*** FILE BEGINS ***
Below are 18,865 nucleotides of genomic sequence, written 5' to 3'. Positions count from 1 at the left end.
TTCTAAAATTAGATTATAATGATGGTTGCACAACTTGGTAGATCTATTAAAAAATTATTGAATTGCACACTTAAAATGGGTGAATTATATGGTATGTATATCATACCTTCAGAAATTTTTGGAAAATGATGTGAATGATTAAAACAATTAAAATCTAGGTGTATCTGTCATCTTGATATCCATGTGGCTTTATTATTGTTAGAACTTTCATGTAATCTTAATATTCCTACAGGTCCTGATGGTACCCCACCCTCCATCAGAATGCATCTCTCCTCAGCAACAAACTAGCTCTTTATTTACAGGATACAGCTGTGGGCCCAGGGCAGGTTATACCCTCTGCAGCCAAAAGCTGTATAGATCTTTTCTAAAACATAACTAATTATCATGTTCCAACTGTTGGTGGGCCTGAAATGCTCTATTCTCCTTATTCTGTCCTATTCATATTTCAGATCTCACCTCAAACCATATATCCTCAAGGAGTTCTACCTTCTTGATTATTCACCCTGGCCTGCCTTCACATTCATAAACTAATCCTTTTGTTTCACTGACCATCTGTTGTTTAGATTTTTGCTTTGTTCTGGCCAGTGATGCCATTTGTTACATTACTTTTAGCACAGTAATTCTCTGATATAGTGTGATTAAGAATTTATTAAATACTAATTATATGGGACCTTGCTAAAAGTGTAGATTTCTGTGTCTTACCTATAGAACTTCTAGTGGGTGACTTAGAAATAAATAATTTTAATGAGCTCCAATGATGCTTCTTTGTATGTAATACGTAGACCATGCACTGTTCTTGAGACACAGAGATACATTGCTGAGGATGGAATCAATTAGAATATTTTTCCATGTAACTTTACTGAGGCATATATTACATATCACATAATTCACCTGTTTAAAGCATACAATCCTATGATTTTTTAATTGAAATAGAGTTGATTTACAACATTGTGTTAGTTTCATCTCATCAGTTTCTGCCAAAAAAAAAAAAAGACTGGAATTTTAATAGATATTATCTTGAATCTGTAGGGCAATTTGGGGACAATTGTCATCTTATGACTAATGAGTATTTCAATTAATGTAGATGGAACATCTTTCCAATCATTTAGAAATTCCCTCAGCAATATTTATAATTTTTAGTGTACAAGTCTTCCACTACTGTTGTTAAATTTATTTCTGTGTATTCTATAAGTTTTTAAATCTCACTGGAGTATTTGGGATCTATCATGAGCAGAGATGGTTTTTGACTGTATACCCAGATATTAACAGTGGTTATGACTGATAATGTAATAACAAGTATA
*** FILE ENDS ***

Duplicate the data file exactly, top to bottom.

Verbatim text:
Below are 18,865 nucleotides of genomic sequence, written 5' to 3'. Positions count from 1 at the left end.
TTCTAAAATTAGATTATAATGATGGTTGCACAACTTGGTAGATCTATTAAAAAATTATTGAATTGCACACTTAAAATGGGTGAATTATATGGTATGTATATCATACCTTCAGAAATTTTTGGAAAATGATGTGAATGATTAAAACAATTAAAATCTAGGTGTATCTGTCATCTTGATATCCATGTGGCTTTATTATTGTTAGAACTTTCATGTAATCTTAATATTCCTACAGGTCCTGATGGTACCCCACCCTCCATCAGAATGCATCTCTCCTCAGCAACAAACTAGCTCTTTATTTACAGGATACAGCTGTGGGCCCAGGGCAGGTTATACCCTCTGCAGCCAAAAGCTGTATAGATCTTTTCTAAAACATAACTAATTATCATGTTCCAACTGTTGGTGGGCCTGAAATGCTCTATTCTCCTTATTCTGTCCTATTCATATTTCAGATCTCACCTCAAACCATATATCCTCAAGGAGTTCTACCTTCTTGATTATTCACCCTGGCCTGCCTTCACATTCATAAACTAATCCTTTTGTTTCACTGACCATCTGTTGTTTAGATTTTTGCTTTGTTCTGGCCAGTGATGCCATTTGTTACATTACTTTTAGCACAGTAATTCTCTGATATAGTGTGATTAAGAATTTATTAAATACTAATTATATGGGACCTTGCTAAAAGTGTAGATTTCTGTGTCTTACCTATAGAACTTCTAGTGGGTGACTTAGAAATAAATAATTTTAATGAGCTCCAATGATGCTTCTTTGTATGTAATACGTAGACCATGCACTGTTCTTGAGACACAGAGATACATTGCTGAGGATGGAATCAATTAGAATATTTTTCCATGTAACTTTACTGAGGCATATATTACATATCACATAATTCACCTGTTTAAAGCATACAATCCTATGATTTTTTAATTGAAATAGAGTTGATTTACAACATTGTGTTAGTTTCATCTCATCAGTTTCTGCCAAAAAAAAAAAAAGACTGGAATTTTAATAGATATTATCTTGAATCTGTAGGGCAATTTGGGGACAATTGTCATCTTATGACTAATGAGTATTTCAATTAATGTAGATGGAACATCTTTCCAATCATTTAGAAATTCCCTCAGCAATATTTATAATTTTTAGTGTACAAGTCTTCCACTACTGTTGTTAAATTTATTTCTGTGTATTCTATAAGTTTTTAAATCTCACTGGAGTATTTGGGATCTATCATGAGCAGAGATGGTTTTTGACTGTATACCCAGATATTAACAGTGGTTATGACTGATAATGTAATAACAAGTATA